Following four different culture media were used for mass scale growth of Clostridium perfringens Type D.

1. Thioglycollate Broth with Liver Extract (BQ Vaccine Medium)

2. Re-In forced Culture Medium (RCM)

3. Cooked Meat Medium (CCM)

4. Nutrient Broth (NB)

These media were prepared in 6 L flasks in duplicate and cultured with working seed @10% inoculum. The flasks were sealed with liquid paraffin and incubated at 37°C for 24 hrs. After the stipulated time, 15 ml of culture was taken from each flask and O.D value for each sample was taken. Centrifugation was done @3000 rpm for 10 min and supernatant was used after making dilutions for the detection of epsilon toxin by ELISA. Simultaneously mice were inoculated by preparing different dilutions (1:10 to 1:320) for pathogenicity testing [10].


Three types of tests including O.D (Optical Density), Mice Lethality at different dilution ratios and ELISA % age positivity for epsilon toxin in the supernatant of different dilutions of all of four broths at 450 nm wavelength were applied. Results were noted as depicted in the following Table 1.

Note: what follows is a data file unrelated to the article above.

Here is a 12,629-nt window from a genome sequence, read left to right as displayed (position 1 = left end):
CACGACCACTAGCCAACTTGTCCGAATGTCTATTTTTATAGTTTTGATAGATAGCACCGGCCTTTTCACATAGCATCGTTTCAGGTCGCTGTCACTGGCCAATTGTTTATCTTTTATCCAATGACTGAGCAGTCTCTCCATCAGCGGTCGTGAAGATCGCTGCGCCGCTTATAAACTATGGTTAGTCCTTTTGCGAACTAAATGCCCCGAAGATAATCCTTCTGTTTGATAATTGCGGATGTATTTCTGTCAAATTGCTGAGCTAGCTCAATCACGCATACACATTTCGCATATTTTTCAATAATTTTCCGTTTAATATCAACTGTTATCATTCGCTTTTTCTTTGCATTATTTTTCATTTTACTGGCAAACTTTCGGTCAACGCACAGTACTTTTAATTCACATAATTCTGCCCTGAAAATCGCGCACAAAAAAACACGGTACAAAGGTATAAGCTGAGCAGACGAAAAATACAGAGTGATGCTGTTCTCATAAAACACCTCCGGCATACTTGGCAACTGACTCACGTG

Sr No. Culture Media O.D Value Mice Lethality
(Dilution ratio)
ELISA % age Positivity
(Dilution Ratio) –
wavelength 450 nm
10 20 40 80 160 320 10 20 40 80 160 320 640
1 CMM 2.096 + + + + - 97 95 94 94 95 51 32
2 RCM 2.184 + + + + + + 98 97 97 98 96 50 28
3 BQ 2.26 + + + + + + 96 95 95 97 97 98 72
4 NB 1.984 + + + + - - 97 94 94 95 71 36 15

Table 1: Values of O.D (Optical Density), Mice Lethality, ELISA % Age positivity.

Discussion and Conclusion

For the mass scale growth of Clostridium perfringens Type D, conventionally used culture media including CMM, RCM and NB were compared with BQ medium to conclude the best culture medium for efficient, abundant and heavy growth of Clostridium perfringens Type D. The inoculum containing equal count of Clostridium perfringens Type D was dispensed in all of the four culture media and results as given in the Table revealed the highest the OD value for growth in BQ medium as 2.26 even higher than given by RCM which is considered the best culture medium for Type D. Mice Lethality of growth from BQ medium was found equal to that of RCM but the concentration of epsilon toxin produced by bacterial growth in BQ medium was very much higher than produced even in RCM. It was seen that at the dilution of 320 and 640 of supernatant of culture broth of BQ the concentration of epsilon toxin was 98 and 72 respectively very much higher than that of RCM which is considered the best medium with respect to the production of epsilon toxin. In the production of Enterotoxaemia Vaccine the highest concentration of epsilon toxin is considered as the surety of vaccine quality and it has been well seen in this study that BQ medium has immense potential to produce highest concentration of epsilon toxin even much higher than that of RCM.